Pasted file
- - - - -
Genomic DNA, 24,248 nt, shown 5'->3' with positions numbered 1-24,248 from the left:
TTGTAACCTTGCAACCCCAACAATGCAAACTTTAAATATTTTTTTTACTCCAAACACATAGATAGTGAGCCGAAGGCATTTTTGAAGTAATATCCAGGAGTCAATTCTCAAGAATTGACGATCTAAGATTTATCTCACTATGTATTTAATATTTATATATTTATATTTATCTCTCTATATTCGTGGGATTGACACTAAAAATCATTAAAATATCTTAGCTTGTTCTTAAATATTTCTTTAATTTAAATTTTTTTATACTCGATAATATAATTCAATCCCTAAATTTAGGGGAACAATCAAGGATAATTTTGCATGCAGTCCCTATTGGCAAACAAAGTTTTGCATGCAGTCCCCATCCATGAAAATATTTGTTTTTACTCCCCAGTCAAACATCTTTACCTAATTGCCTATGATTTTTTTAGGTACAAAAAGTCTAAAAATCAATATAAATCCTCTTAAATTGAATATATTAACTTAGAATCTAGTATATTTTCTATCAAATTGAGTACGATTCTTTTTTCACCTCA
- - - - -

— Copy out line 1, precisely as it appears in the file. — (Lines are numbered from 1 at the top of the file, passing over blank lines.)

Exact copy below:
Genomic DNA, 24,248 nt, shown 5'->3' with positions numbered 1-24,248 from the left: